When we bought our new boat
with a new Yanmar
4JH2E I hired a mechanic
from the local Yanmar
dealer who dealt primarily with commercial fishing
He told me that the commercial
Yanmars would easily run 10,000 hours because the commercial owners put them at 70% - 80% power and ran them like that for days at a time (it is a LONG way from Tacoma WA to SE Alaska). They kept them hot and revving.
He said they had serviced lots of glazed and failed Yanmars in sailboats - all failed because, as dozens others have said, Yanmar is a high RPM engine
. He said it is mandatory to run at 3000 RPM
(the 4JH2E) for five minutes every 5 hours or more often. He also said it is critical to run the engine
at 3000 RPM for 10 seconds after docking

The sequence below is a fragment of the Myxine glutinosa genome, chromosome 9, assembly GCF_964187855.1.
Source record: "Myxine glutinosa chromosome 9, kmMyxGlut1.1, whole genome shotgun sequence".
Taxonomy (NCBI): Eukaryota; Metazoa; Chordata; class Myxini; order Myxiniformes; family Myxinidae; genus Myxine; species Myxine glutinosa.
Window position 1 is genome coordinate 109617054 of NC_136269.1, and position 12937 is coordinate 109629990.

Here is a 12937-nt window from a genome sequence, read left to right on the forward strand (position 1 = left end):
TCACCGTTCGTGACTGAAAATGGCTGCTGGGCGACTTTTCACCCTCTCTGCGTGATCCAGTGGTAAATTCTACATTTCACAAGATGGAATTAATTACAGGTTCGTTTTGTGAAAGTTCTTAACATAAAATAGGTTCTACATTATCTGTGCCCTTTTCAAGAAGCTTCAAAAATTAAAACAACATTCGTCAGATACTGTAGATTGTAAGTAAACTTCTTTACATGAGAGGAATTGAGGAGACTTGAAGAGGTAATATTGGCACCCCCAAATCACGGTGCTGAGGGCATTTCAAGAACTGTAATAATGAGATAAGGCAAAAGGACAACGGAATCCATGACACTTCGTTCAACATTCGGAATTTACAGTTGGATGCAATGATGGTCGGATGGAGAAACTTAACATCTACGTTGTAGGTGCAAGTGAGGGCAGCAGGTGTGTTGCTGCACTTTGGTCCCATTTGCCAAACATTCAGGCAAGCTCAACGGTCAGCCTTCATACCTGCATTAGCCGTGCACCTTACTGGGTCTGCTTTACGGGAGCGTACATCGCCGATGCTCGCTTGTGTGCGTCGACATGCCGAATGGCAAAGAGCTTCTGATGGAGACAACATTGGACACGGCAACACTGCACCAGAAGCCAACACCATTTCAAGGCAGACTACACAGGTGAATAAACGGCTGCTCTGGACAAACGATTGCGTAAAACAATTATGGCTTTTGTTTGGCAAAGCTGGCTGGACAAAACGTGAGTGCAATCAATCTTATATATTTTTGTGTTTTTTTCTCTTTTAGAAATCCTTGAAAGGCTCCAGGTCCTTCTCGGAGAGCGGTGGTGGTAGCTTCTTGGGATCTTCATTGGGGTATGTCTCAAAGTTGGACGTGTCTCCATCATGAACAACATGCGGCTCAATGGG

- then let is slow to idle for a couple seconds and shut it off.
And... if you start the engine - get it all the way up to FULL operating temperatures before shutting it down. Not reaching full temp (190 F) will not "cook" the acids and water
out of the oil
and will lead to early internal corrosion
He told us to set our Maxprop so we could comfortably run the engine at 2600 - 2750 RPM forever. Our Max RPM is 3200 for an hour and 3400 for five minutes (I think) and he wanted the engine to consistently run in the 70% (~2400) to 85% (2850) range under normal cruising.
And - he said the worst thing a Yanmar owner can do is charge a 12V battery
bank with a 135 amp alternator
- it puts less than 3 HP load on the engine and will quickly glaze it - thus our huge solar
We've followed his advice
and have 2850 great hours on the engine.
PS - while testing the injectors at the dock
, in neutral, he had the engine running above 4000 RPM - don't know how far 'cause the tack stops at 4000. I picked up my feet to avoid the flying pistons and rods but he assured me no Yanmar has ever blown due to high RPM.